‘It’s like we’re all going back to normal’: May 1 reopening draws customer support for McKinney businesses

From left to right, Kay Hefner and her mother, Estelle Sanders, are back the first day the doors reopen at Bill Smith's Cafe in McKinney. (Miranda Jaimes/Community Impact Newspaper)
From left to right, Kay Hefner and her mother, Estelle Sanders, are back the first day the doors reopen at Bill Smith's Cafe in McKinney. (Miranda Jaimes/Community Impact Newspaper)

From left to right, Kay Hefner and her mother, Estelle Sanders, are back the first day the doors reopen at Bill Smith's Cafe in McKinney. (Miranda Jaimes/Community Impact Newspaper)

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Diners are encouraged to use hand sanitizer outside Bill Smith's Cafe before venturing in. (Miranda Jaimes/Community Impact Newspaper)
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Dining areas at Bill Smith's Cafe have tables spaced out. (Miranda Jaimes/Community Impact Newspaper)
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Bill Smith talks to diners in his restaurant, Bill Smith's Cafe, after reopening May 1. (Miranda Jaimes/Community Impact Newspaper)
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The staff at Bill Smith's Cafe wear masks as they prepare food. (Miranda Jaimes/Community Impact Newspaper)
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Willow House boutique experiences a steady stream of traffic May 1. (Miranda Jaimes/Community Impact Newspaper)
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Customers shop the stands both inside and outside Cotton Heart in McKinney. (Miranda Jaimes/Community Impact Newspaper)
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The staff at Layered in McKinney space out seating arrangements to comply with state-mandated orders. (Miranda Jaimes/Community Impact Newspaper)
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They do exist! A pink unicorn is spotted waving to people to downtown McKinney. (Miranda Jaimes/Community Impact Newspaper)
If the blue skies and light breeze May 1 were not enough to beckon people outdoors, the opening of restaurants and shops might have done the trick.
After being cleared out as people stayed home or used to-go options through the coronavirus pandemic, parking lots in McKinney were fuller than they had been over the past few weeks, as people used the slabs of concrete for their intended purpose: parking, and then venturing into a restaurant or store.

At the McKinney Square, Layered had tables spaced out between parties to meet the state-mandated limit of 25% occupancy. Before reopening May 1, owner Nir Sela has completely closed the restaurant, even to pickup and takeout orders, he said.

But reopening posed another challenge, he said, as several of his employees were unwilling to come back to work. Sela had to hire and train new employees in time for the May 1 reopening, he said.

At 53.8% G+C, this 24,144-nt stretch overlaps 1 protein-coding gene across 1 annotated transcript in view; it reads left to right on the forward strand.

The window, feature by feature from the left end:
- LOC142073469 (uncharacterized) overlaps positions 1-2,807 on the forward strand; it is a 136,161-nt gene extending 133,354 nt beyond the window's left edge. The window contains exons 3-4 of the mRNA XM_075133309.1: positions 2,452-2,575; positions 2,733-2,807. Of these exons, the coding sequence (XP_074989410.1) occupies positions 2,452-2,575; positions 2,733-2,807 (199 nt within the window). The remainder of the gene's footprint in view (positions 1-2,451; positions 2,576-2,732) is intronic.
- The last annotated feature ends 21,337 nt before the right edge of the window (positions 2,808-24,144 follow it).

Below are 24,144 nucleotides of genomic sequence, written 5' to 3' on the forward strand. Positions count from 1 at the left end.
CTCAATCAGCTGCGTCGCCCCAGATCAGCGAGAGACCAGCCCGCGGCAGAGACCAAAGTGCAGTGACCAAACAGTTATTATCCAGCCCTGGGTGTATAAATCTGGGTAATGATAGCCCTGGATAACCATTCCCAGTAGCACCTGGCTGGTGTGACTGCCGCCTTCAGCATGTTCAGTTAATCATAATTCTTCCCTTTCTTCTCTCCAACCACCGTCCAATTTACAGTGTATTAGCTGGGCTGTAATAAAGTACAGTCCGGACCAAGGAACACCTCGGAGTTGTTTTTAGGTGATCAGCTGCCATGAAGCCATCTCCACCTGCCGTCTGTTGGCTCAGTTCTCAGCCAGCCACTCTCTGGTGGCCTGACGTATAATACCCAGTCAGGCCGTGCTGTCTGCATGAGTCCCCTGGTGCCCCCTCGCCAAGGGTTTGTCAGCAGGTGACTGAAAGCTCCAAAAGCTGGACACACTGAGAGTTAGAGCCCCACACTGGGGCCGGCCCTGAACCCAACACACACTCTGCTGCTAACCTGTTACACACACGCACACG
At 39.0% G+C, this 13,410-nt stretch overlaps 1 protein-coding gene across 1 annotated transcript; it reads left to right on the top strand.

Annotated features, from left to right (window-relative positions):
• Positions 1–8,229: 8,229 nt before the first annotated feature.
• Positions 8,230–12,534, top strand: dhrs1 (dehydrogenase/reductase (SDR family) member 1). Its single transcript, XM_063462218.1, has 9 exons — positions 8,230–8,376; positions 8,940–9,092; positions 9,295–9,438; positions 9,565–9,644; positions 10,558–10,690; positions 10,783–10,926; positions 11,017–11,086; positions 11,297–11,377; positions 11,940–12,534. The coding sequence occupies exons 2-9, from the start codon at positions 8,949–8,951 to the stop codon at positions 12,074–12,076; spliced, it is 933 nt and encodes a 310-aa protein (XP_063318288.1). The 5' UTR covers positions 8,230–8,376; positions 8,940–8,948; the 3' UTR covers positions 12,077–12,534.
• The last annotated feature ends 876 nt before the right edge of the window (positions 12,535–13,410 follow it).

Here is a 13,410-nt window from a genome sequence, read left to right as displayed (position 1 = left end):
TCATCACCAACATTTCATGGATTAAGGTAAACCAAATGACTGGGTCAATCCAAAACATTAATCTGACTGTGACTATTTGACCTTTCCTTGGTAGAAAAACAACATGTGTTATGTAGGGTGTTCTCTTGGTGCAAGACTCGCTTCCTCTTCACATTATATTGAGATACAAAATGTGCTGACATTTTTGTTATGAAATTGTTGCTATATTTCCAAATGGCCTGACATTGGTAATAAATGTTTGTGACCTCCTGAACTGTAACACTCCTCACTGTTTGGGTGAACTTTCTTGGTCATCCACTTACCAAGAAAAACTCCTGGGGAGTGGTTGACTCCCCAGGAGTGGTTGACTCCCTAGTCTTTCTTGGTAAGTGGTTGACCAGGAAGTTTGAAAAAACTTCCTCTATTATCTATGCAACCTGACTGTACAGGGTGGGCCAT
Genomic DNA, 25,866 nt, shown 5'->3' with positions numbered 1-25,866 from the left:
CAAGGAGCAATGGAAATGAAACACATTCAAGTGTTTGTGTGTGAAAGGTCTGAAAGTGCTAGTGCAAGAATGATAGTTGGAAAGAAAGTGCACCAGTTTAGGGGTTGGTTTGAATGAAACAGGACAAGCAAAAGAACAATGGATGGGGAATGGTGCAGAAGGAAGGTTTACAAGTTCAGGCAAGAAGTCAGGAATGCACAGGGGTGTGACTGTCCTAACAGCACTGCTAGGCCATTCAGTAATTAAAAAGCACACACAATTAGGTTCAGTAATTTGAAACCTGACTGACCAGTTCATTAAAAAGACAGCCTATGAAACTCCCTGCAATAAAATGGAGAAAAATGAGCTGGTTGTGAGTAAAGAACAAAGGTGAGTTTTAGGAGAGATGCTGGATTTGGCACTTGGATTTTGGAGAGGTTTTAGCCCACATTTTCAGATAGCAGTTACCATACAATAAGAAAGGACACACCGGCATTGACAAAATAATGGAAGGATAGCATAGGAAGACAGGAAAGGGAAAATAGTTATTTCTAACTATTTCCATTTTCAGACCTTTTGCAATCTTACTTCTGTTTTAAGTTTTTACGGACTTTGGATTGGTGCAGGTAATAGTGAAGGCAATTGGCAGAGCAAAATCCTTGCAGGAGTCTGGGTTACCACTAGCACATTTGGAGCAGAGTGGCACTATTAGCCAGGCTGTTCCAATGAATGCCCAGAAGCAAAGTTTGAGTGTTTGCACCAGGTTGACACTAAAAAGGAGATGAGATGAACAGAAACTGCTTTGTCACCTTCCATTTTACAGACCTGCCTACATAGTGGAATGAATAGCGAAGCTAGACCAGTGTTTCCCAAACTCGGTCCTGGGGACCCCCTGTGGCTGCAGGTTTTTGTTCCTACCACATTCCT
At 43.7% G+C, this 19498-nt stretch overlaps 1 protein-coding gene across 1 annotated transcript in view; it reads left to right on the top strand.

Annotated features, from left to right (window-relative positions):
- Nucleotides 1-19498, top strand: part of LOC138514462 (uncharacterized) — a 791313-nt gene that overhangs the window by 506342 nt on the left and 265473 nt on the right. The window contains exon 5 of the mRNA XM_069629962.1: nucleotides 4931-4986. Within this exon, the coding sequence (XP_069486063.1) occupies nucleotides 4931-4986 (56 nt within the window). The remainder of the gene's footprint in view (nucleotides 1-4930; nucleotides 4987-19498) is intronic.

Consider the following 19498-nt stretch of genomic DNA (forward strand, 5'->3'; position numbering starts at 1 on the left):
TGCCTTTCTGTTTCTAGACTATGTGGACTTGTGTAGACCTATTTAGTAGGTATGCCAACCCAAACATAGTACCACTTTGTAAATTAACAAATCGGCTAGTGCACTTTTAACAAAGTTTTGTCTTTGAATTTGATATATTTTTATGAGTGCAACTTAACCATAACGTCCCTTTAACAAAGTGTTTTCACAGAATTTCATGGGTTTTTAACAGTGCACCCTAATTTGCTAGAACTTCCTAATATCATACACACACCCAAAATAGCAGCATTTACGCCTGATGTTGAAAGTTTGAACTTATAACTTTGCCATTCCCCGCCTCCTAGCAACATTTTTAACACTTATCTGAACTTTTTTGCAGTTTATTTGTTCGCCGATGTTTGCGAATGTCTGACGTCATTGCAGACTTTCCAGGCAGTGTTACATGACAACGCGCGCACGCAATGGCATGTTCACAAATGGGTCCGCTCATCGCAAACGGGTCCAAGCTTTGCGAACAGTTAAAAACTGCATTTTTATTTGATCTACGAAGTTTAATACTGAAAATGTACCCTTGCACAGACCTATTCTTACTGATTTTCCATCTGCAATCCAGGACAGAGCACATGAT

Customer traffic in Layered had been slow through Friday afternoon, Sela said.

“But what is that compared to? Nothing. So we’ll take it,” he said.

Pamela McCarty and Pat McClain were having a meal together at Layered and said they had plans to spend the day shopping in downtown McKinney.

“There are a lot of businesses that are suffering,” McCarty said.

“If businesses have their doors open, we are handing them some money,” McClain added.

Dorie Helsely, the owner of Cotton Heart in McKinney, said her clothing boutique had seen a steady amount of people through its doors.

“I have no complaints,” she said. “It's been busy.”

Willow House, another boutique down the street, could only allow 15 people in at a time, owner Kerrie Turner said. The shop had been hovering around that amount for most of the morning, she said.

Rhonda and Ava Valenzuela said the opportunity to come shopping in McKinney was an opportunity to break up their routine.

“It’s just nice to get out,” Rhonda said. “We thought everybody would be wearing masks, but they’re really not. It’s like we’re all going back to normal.”

The weather May 1 was nice enough for patio seating, and many McKinney restaurants, such as Patina Green, The Celt Irish Pub and Square Burger, were taking advantage of that.

Bill Smith, the owner of Bill Smith’s Cafe, had not set up his restaurant’s patio for May 1 but was planning to do so later if the weather continued to cooperate, he said.

His priority Friday was having as many of his employees come back to work as possible, he said.

Dining-in business that morning had been so-so, he said.

“People are still doing a lot of takeout and pickup orders,” he said.

The cafe had plenty of available seating, boasting several dining rooms to accommodate guests and still meet the 25% occupancy requirement.

Estelle Sanders and her daughter, Kay Hefner, said they regularly have Bill Smith’s Cafe for lunch, and were there the first day it reopened. Both are immunocompromised, with Hefner having beat cancer about a year ago. They have to take care when they go out, but both thought it was important to be at Bill Smith’s in person, they said.

“This place is family,” Sanders said.
By Miranda Jaimes
Miranda has been in the North Texas area since she graduated from Oklahoma Christian University in 2014. She reported and did design for a daily newspaper in Grayson County before she transitioned to a managing editor role for three weekly newspapers in Collin County. She joined Community Impact Newspaper in 2017 covering Tarrant County news, and is now back in Collin County as the editor of the Frisco and McKinney editions.


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